Taxes With Those of the Administration's 1978 Tax Cut Proposal
(February 24, 1978).

Most of the increases in social security taxes prior to 1977
were designed to finance the growing volume of benefits and did
not seek an improvement in the assets of the social security
trust funds. 3/ The 1977 amendments, however, do seek a substan­
tial increase in trust fund assets for the simple reason that these
funds are starting to run out.
The aggregate economic analysis,
of course, would be quite different if the prospective tax in­
creases were approximately matched by projected benefit increases,
rather than primarily serving to increase trust fund assets.
If one assumes balance between tax increases and growth in benefit
payments, there is no immediate reason to think that the restric­
tive effects of higher payroll taxes should be greatly different in
size from the expansive effects of larger benefits.
considering that in recent years the social security funds were
moving more and more into deficit, the program in past years
probably has tended to add to aggregate demand rather than to
reduce it.
A chief concern of those who analyzed payroll taxes in recent
years was the distributional effects.
Payroll taxes were criti­
cized because they fall disproportionately on low-income earners.
The payroll tax is imposed only on income up to a ceiling (current­
ly $17,700), a ceiling that is also used as a cut-off point in
computing pension entitlements.
Because of the ceiling, higherincome families have tax-free income, and their tax advantage is
further reinforced since higher-income families are more likely to
receive interest, dividends, and rents— none of which is subject to
payroll taxes. The regressive character of social security taxes
was moderated through a provision in the Tax Reduction Act of
1975. Low-income earners with dependent children became entitled to
a refundable earned-income tax credit on wages and salaries up to
$8,000. With the earned-income credit, the Congress aimed to
provide a total or partial refund of social security taxes for
those workers.
Distributional questions of this kind will generally not be
discussed in this paper. Instead, the discussion is fairly closely
focused on effects on inflation and economic activity.
In this
analysis, monetary policy is assumed to be "neutral," that is,


Social security taxes are deposited in three trust funds: Old
Age and Survivors, Disability, and Health Insurance. Together,
they are abbreviated as 0ASDHI. Benefits are paid directly by
the trust funds.


to provide additional bank reserves through open market operations
according to an unchanged growth path. Monetary policy cannot be
expected to wipe out inflationary cost-push effects of payroll
taxes, since such a course of action might be too costly in terms
of reduced economic activity.


3 2 -9 4 7 0 - 7 8 - 3




In legislation enacted in December 1977, social security taxes
were increased in several steps, beginning with 1979.
These tax
increases consist of hikes in the payroll tax rate as well as in
the maximum wage base to which the tax rates are applied. While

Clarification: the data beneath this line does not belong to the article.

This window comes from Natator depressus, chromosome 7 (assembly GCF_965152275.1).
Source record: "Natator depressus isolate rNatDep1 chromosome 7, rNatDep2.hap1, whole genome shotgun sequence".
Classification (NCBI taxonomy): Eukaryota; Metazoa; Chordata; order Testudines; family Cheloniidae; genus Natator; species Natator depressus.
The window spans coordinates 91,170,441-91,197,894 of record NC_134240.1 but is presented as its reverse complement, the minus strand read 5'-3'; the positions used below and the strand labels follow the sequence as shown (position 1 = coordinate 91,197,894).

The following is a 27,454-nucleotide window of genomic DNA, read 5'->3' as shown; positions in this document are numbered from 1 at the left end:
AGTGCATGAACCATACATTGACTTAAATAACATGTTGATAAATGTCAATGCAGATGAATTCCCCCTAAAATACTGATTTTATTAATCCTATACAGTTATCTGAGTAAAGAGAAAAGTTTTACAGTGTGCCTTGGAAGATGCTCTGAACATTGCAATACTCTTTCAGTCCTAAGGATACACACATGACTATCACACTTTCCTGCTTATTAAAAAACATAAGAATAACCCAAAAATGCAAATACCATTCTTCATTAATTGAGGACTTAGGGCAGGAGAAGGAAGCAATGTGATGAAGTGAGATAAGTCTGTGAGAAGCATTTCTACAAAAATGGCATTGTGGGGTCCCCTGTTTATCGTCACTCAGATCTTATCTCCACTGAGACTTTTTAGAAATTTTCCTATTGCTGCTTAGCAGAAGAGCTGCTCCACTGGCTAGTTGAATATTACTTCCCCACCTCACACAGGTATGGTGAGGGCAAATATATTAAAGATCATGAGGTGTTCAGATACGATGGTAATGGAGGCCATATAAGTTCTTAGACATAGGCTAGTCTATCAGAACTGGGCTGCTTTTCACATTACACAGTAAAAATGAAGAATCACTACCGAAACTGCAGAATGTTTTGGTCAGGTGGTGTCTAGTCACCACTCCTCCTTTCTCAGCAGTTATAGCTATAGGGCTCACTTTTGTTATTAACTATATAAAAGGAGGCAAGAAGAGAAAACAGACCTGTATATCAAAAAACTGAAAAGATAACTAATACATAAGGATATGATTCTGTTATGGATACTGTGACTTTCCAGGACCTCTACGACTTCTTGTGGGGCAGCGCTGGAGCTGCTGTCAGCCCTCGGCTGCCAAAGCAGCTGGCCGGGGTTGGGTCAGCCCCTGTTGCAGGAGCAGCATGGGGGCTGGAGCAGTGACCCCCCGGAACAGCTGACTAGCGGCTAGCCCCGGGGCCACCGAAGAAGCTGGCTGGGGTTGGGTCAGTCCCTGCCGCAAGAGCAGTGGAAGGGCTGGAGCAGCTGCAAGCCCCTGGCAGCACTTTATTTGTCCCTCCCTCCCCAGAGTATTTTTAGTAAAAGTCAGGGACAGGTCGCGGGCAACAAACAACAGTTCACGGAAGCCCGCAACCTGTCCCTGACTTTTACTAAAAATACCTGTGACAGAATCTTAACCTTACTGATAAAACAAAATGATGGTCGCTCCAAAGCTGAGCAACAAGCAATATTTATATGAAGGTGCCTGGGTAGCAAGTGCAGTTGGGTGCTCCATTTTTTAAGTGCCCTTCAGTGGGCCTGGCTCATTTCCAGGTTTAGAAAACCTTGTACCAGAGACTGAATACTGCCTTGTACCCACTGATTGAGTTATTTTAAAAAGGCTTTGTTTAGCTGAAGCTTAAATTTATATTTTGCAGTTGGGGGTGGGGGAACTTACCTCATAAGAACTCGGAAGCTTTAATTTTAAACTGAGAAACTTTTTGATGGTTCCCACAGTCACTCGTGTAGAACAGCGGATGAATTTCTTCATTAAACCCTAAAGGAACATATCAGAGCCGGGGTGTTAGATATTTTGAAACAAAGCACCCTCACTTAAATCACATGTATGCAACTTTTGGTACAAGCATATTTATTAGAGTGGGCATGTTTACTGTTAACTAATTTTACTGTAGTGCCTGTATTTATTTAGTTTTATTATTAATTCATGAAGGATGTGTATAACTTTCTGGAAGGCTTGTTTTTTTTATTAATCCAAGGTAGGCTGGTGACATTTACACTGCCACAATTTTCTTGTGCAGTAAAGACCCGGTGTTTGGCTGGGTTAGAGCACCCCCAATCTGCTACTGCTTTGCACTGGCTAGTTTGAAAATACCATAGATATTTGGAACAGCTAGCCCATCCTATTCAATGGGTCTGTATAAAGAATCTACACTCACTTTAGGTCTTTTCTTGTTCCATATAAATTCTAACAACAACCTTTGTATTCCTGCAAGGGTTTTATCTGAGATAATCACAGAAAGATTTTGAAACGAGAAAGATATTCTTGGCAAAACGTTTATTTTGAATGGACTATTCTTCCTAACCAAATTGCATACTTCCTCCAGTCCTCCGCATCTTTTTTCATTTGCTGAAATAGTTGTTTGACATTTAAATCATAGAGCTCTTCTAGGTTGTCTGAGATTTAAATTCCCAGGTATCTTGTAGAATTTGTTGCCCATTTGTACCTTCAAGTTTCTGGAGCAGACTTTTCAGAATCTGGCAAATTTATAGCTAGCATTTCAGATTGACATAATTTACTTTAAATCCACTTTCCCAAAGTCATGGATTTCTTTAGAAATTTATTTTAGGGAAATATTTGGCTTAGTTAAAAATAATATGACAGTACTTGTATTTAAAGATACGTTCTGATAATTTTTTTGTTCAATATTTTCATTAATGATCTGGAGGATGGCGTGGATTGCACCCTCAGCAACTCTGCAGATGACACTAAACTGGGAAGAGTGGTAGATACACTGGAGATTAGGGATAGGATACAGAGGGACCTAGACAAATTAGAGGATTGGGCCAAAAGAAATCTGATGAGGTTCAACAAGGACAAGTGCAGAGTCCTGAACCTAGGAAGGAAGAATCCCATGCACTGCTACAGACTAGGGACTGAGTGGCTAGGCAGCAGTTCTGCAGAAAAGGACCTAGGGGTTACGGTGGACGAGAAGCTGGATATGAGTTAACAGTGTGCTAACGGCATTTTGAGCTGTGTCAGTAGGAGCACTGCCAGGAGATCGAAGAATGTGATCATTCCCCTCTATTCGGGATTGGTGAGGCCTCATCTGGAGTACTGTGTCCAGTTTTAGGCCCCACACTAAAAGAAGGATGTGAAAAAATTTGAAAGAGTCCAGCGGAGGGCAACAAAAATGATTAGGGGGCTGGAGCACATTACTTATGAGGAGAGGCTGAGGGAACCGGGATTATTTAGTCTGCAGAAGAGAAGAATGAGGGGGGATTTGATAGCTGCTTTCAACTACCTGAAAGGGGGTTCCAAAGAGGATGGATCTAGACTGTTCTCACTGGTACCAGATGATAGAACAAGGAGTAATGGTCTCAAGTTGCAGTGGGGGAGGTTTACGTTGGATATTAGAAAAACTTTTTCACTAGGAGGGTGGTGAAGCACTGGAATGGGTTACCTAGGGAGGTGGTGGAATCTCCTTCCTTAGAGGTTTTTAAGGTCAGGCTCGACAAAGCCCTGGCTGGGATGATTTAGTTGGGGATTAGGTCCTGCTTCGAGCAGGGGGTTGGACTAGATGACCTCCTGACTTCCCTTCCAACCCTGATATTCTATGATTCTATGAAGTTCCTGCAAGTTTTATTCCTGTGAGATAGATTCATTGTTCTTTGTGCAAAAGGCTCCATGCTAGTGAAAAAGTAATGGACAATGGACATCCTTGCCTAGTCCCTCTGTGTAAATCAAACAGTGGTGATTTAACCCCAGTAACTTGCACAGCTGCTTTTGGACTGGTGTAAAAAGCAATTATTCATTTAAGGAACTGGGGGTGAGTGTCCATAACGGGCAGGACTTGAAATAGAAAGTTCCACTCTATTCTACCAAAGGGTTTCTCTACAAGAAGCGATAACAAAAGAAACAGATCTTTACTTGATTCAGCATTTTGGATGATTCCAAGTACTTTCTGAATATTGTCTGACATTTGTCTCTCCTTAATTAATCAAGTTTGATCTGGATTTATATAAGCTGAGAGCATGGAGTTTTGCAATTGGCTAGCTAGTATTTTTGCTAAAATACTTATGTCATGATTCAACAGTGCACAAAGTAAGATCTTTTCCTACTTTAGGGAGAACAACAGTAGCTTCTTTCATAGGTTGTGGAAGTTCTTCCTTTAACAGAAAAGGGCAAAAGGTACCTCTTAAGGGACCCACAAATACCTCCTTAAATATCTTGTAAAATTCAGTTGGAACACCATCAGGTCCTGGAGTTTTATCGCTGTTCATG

there were also changes on the benefit side, their cost effects
over the next five years are projected to be small in comparison to
the tax increases.
In this study, the 1977 amendments will be
analyzed purely as a tax change, an approach that frequently would
be inappropriate for social security tax increases, because they
are often linked to the provision of larger benefits.
Social security tax provisions can usually be summarized in
terms of the payroll tax rate, which is applied to both the em­
ployer and the employee, and the wage base, with wages below the
ceiling subject to the tax and those above the ceiling exempt from
the tax. Table 1 shows the new tax rates and wage bases and com­
pares them to the former figures. It may be noted that, beginning
in 1981, the tax rate paid by self-employed individuals has been
set at 1.5 times the employee rate, a somewhat larger multiple than
recently used.
As Table 1 indicates, the new law begins to increase the tax
take in 1979 and causes a particularly large jump in taxes in
1981. These newly legislated increases are additional to the
provision of previous law that already had a rising tax rate
schedule as well as yearly advances in wage base ceilings designed
to keep social security revenues in pace with inflation.
Column (1) of Table 2 shows the annual additions to aggregate
payroll tax revenues estimated to result from these tax changes,
increasing from $6.6 billion in 1979 to $24.9 billion in 1982. The
data in this column would be substantially larger if the tax
increases scheduled under prior law were also included.




Payroll Tax Rate —

(in percents)



Law b/














Taxable Wage Base (in dollars)














These rates are levied on both employees and employers.
The rate for a self-employed person was 1.35 times the basic
rate in 1977, but will be increased to 1.5 times the basic rate
by 1981.


This schedule was in effect prior to the passage of the Social
Security Amendments of 1977 in December 1977.


Figures marked with an asterisk are subject to adjustment in
response to trends in wage levels.
The data shown here are
based on Social Security Administration assumptions regarding
inflation and productivity.
Figures without an asterisk are